There are two questions....
1) Which of these (stress, strain) can you more accurately predit?
2) Which of these actually drives whatever process you are studying?
In general, in a simple tensile bar loaded without moments, you tend to
accurately know the stress from P/A, but the strain depends on whatever
mathematic formula you have concocketed to represent the stress strain
In a thermal stress problem, by trial and error of a lot of Finite
Element Methods, you find that you know the strain fairly well, no
matter what the stress-strain law you input. However, the predicted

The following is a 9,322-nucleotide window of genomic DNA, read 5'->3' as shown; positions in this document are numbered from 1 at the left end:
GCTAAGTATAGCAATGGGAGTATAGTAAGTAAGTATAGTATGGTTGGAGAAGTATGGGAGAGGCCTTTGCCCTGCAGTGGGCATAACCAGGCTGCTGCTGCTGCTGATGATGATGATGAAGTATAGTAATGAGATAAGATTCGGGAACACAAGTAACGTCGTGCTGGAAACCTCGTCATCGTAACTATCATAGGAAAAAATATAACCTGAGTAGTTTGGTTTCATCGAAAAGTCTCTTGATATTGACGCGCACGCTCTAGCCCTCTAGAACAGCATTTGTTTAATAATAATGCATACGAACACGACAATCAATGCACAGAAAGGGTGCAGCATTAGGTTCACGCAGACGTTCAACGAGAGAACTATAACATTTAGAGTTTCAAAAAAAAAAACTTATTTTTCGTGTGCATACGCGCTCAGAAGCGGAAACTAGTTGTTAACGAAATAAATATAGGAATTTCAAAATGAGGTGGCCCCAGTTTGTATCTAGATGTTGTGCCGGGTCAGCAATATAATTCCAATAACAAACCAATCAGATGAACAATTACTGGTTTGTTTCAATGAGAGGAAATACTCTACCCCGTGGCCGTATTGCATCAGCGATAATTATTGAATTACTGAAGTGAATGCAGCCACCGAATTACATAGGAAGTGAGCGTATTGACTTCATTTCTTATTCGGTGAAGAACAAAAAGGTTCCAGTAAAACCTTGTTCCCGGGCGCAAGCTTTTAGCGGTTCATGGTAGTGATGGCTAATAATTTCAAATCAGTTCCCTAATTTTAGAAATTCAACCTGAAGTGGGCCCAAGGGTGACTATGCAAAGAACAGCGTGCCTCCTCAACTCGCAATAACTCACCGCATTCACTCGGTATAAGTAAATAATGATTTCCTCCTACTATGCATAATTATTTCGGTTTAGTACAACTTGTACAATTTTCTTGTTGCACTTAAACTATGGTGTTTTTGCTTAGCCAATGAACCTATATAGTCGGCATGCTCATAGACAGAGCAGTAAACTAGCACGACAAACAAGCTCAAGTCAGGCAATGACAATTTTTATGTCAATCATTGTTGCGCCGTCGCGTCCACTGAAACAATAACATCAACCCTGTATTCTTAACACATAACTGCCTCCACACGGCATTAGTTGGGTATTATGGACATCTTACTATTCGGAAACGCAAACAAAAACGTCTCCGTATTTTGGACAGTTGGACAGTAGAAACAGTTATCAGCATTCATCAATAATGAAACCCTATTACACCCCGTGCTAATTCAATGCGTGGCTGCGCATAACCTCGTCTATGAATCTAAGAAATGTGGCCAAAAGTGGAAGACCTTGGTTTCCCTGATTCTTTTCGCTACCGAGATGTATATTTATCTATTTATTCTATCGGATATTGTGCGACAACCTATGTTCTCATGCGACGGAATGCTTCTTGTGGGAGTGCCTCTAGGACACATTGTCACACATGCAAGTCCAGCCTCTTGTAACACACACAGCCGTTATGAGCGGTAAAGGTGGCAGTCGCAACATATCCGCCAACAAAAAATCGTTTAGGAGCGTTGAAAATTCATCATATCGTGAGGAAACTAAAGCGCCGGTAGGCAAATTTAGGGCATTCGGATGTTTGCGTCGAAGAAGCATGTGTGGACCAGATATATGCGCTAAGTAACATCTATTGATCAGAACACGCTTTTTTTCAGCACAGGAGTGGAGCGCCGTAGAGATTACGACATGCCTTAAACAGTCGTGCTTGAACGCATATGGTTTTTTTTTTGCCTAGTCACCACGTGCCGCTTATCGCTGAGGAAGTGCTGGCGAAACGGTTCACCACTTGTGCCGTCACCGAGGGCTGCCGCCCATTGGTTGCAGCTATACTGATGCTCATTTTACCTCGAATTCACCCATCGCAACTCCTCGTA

stresses vary widely with the assumed stress-strain law.
This opens up the discussion of what you can more accurately predict...
stress of strain. Without and understanding of this you are babbling.
There is a long history of "stress analysis" which is often based on
isotropic materials and "stress functions". This colors the debate of
what is fundamental. Isotropic materials aren't fundamental.
If you made a pile of the parts of your body which are isotropic, it
would be fairly small, and liquids would form the majority.
Perhaps, only by working with anisotropic materials for all theoretical
materials mechanical behavior frameworks, we can avoid self deceptions.
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